Monthly Downloads: 124,235
Programming language: Elixir
License: MIT License
Tags: XML     HTML     Parser     Scraper     Scrapping    
Latest version: v0.23.0

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Floki is a simple HTML parser that enables search for nodes using CSS selectors.

Check the documentation.


Take this HTML as an example:

<!doctype html>
  <section id="content">
    <p class="headline">Floki</p>
    <span class="headline">Enables search using CSS selectors</span>
    <a href="https://github.com/philss/floki">Github page</a>
    <span data-model="user">philss</span>
  <a href="https://hex.pm/packages/floki">Hex package</a>

Here are some queries that you can perform (with return examples):

Floki.find(html, "p.headline")
# => [{"p", [{"class", "headline"}], ["Floki"]}]

Floki.find(html, "p.headline")
|> Floki.raw_html
# => <p class="headline">Floki</p>

Each HTML node is represented by a tuple like:

{tag_name, attributes, children_nodes}

Example of node:

{"p", [{"class", "headline"}], ["Floki"]}

So even if the only child node is the element text, it is represented inside a list.

You can write a simple HTML crawler with Floki and HTTPoison:

|> Floki.find(".pages a")
|> Floki.attribute("href")
|> Enum.map(fn(url) -> HTTPoison.get!(url) end)

It is simple as that!


Add Floki to your mix.exs:

defp deps do
    {:floki, "~> 0.23.0"}

After that, run mix deps.get.


Floki needs the leex module in order to compile. Normally this module is installed with Erlang in a complete installation.

If you get this kind of error, you need to install the erlang-dev and erlang-parsetools packages in order get the leex module. The packages names may be different depending on your OS.

Optional - Using html5ever as the HTML parser

You can configure Floki to use html5ever as your HTML parser. This is recommended if you need better performance and a more accurate parser. However html5ever is being under active development and may be unstable.

Since it's written in Rust, we need to install Rust and compile the project. Luckily we have the html5ever Elixir NIF that makes the integration very easy.

You still need to install Rust in your system. To do that, please follow the instruction presented in the official page.

Installing html5ever

After setup Rust, you need to add html5ever NIF to your dependency list:

defp deps do
    {:floki, "~> 0.23.0"},
    {:html5ever, "~> 0.7.0"}

Run mix deps.get and compiles the project with mix compile to make sure it works.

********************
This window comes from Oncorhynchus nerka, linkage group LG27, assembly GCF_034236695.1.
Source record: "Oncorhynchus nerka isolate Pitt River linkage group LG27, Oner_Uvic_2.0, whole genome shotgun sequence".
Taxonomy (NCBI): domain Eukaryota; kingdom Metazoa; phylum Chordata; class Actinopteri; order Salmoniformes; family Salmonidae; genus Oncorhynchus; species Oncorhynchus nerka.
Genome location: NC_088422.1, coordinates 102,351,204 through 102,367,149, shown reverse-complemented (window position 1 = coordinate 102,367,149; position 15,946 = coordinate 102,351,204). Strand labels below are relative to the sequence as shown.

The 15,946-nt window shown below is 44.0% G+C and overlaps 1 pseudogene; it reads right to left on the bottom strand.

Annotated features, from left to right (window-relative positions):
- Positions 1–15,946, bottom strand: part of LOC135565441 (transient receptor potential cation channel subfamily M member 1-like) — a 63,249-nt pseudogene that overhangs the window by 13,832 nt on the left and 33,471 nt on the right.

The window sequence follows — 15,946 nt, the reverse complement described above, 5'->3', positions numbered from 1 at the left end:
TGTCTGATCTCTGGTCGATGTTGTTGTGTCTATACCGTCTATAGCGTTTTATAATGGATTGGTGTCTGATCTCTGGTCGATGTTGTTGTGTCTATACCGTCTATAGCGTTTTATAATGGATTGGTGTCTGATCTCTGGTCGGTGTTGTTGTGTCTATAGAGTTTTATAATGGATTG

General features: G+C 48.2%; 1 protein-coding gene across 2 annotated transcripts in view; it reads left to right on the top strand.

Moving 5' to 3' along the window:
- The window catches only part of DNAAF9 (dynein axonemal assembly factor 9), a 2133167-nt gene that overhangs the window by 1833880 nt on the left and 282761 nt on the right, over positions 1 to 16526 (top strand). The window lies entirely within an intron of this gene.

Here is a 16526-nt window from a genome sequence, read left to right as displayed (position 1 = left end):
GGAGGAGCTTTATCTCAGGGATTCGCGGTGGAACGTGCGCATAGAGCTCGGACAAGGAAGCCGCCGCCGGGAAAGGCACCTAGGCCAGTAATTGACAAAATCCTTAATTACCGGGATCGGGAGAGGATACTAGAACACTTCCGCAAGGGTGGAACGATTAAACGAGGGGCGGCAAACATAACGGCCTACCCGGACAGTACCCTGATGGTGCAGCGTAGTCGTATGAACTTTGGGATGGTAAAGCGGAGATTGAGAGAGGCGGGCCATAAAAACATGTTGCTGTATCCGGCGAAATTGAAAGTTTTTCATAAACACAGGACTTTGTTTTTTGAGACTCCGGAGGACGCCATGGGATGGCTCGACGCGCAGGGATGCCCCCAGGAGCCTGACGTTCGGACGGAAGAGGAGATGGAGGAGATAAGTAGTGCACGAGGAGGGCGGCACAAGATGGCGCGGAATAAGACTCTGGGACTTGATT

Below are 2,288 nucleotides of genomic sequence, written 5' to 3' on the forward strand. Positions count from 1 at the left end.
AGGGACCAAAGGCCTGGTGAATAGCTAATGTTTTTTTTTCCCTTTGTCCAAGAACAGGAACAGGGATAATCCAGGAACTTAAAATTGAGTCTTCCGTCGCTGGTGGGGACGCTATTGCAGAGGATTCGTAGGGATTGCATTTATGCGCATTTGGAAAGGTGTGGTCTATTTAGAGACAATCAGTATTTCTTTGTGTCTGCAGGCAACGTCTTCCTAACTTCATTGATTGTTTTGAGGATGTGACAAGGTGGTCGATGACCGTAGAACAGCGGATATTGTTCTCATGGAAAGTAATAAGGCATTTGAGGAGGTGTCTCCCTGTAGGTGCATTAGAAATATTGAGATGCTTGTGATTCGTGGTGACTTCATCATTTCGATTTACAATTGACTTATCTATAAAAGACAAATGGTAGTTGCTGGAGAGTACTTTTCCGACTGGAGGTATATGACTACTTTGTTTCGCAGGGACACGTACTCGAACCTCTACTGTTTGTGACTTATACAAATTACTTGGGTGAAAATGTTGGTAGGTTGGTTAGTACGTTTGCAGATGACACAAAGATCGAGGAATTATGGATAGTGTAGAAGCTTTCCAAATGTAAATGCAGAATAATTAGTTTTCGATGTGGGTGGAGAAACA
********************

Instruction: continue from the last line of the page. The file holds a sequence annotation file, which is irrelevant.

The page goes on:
Then you need to configure your app to use html5ever:

# in config/config.exs

config :floki, :html_parser, Floki.HTMLParser.Html5ever

After that you are able to use html5ever as your HTML parser with Floki.

For more info, check the article Rustler - Safe Erlang and Elixir NIFs in Rust.

More about Floki API

To parse a HTML document, try:

html = """
    <div class="example"></div>

# => {"html", [], [{"body", [], [{"div", [{"class", "example"}], []}]}]}

To find elements with the class example, try:

Floki.find(html, ".example")
# => [{"div", [{"class", "example"}], []}]

To convert your node tree back to raw HTML (spaces are ignored):

Floki.find(html, ".example")
|> Floki.raw_html
# =>  <div class="example"></div>

To fetch some attribute from elements, try:

Floki.attribute(html, ".example", "class")
# => ["example"]

You can get attributes from elements that you already have:

Floki.find(html, ".example")
|> Floki.attribute("class")
# => ["example"]

If you want to get the text from an element, try:

Floki.find(html, ".headline")
|> Floki.text

# => "Floki"

Supported selectors

Here you find all the CSS selectors supported in the current version:

Pattern Description
* any element
E an element of type E
E[foo] an E element with a "foo" attribute
E[foo="bar"] an E element whose "foo" attribute value is exactly equal to "bar"
E[foo~="bar"] an E element whose "foo" attribute value is a list of whitespace-separated values, one of which is exactly equal to "bar"
E[foo="bar"] an E element whose "foo" attribute value begins exactly with the string "bar"
E[foo$="bar"] an E element whose "foo" attribute value ends exactly with the string "bar"
E[foo*="bar"] an E element whose "foo" attribute value contains the substring "bar"
E[foo\ ="en"]
E:nth-child(n) an E element, the n-th child of its parent
E:first-child an E element, first child of its parent
E:last-child an E element, last child of its parent
E:nth-of-type(n) an E element, the n-th child of its type among its siblings
E:first-of-type an E element, first child of its type among its siblings
E:last-of-type an E element, last child of its type among its siblings
E.warning an E element whose class is "warning"
E#myid an E element with ID equal to "myid"
E:not(s) an E element that does not match simple selector s
E F an F element descendant of an E element
E > F an F element child of an E element
E + F an F element immediately preceded by an E element
E ~ F an F element preceded by an E element

There are also some selectors based on non-standard specifications. They are:

Pattern Description
E:fl-contains('foo') an E element that contains "foo" inside a text node

Special thanks


Floki is under MIT license. Check the LICENSE file for more details.

*Note that all licence references and agreements mentioned in the floki README section above are relevant to that project's source code only.